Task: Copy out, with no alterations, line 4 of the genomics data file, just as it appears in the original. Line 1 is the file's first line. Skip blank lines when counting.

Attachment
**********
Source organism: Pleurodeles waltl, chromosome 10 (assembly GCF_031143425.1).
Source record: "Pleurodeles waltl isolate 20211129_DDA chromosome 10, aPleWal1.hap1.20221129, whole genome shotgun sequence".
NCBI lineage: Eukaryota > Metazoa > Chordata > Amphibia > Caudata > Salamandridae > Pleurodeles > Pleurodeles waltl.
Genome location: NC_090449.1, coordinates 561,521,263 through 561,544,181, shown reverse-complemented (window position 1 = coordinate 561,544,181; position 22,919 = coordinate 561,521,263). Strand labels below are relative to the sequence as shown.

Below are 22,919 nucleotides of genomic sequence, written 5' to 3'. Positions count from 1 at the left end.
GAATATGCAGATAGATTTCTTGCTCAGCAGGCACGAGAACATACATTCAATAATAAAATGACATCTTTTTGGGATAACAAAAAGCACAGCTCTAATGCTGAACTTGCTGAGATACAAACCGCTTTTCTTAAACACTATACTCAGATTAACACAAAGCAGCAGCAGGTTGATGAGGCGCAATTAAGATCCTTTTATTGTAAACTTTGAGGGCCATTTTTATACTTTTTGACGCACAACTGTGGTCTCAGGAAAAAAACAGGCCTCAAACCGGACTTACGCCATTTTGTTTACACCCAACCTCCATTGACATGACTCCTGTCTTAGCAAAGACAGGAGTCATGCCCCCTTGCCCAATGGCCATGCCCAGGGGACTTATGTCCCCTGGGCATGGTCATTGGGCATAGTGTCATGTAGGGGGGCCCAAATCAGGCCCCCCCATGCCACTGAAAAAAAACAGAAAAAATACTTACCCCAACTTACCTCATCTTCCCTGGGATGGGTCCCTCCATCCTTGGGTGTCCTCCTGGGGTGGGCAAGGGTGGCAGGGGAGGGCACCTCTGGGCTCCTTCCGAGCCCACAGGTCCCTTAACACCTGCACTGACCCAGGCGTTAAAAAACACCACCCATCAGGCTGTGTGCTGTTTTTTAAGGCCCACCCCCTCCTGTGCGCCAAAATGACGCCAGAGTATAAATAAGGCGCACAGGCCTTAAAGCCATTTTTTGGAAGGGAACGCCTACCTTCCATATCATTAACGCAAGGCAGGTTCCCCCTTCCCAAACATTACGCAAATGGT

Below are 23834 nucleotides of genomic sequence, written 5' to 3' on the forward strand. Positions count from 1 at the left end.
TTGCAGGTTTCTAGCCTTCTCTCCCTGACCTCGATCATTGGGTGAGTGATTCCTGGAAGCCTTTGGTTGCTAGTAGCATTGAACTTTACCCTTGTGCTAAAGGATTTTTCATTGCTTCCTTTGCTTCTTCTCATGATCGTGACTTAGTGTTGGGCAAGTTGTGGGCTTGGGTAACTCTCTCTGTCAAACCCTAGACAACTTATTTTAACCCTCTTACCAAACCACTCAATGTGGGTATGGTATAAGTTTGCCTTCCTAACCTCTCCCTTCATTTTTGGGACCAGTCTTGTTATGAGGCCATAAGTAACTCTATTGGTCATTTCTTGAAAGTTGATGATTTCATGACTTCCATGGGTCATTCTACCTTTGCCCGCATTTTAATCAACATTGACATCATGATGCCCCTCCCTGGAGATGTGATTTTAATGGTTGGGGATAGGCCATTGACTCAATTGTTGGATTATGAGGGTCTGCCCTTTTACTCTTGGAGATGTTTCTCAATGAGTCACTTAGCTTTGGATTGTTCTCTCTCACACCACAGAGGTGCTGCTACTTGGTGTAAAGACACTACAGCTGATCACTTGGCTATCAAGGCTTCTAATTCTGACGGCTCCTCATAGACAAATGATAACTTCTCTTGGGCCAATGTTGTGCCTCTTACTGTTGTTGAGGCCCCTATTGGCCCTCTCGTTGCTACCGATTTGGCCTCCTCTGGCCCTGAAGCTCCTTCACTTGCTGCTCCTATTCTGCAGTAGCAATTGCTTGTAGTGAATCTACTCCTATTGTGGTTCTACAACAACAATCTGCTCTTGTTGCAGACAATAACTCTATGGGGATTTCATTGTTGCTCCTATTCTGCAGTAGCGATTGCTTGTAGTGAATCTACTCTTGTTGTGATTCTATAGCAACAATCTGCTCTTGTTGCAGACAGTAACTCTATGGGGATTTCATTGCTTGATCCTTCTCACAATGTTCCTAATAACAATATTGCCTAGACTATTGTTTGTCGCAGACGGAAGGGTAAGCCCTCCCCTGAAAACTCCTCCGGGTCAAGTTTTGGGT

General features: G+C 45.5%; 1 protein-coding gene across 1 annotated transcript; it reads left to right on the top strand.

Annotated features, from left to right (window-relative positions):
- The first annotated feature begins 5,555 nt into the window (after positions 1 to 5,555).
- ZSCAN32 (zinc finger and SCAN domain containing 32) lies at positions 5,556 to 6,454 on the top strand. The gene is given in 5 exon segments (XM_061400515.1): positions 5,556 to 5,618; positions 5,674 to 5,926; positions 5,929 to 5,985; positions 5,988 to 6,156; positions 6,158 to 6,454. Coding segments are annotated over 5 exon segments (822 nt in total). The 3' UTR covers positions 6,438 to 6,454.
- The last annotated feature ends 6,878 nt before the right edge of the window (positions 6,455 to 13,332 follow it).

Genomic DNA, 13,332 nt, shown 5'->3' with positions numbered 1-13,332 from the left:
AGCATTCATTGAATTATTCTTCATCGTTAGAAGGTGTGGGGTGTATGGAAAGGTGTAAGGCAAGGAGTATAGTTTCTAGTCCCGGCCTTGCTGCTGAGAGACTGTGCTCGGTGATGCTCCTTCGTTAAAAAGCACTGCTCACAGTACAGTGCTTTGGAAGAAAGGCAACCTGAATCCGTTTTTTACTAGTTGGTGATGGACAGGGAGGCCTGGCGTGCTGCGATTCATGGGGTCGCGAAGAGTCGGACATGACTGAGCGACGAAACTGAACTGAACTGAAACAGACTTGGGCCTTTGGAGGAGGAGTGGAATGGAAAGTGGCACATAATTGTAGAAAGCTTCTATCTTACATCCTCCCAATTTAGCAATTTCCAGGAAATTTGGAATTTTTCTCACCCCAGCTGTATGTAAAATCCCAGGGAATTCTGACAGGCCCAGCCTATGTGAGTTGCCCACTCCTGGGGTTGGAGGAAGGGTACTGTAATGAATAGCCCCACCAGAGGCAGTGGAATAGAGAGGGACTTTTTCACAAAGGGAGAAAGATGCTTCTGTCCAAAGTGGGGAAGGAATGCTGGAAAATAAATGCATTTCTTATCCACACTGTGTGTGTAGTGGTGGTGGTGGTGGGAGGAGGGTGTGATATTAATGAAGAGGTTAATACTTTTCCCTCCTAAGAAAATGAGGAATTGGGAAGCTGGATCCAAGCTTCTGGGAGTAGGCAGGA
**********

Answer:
Genome location: NC_090449.1, coordinates 561,521,263 through 561,544,181, shown reverse-complemented (window position 1 = coordinate 561,544,181; position 22,919 = coordinate 561,521,263). Strand labels below are relative to the sequence as shown.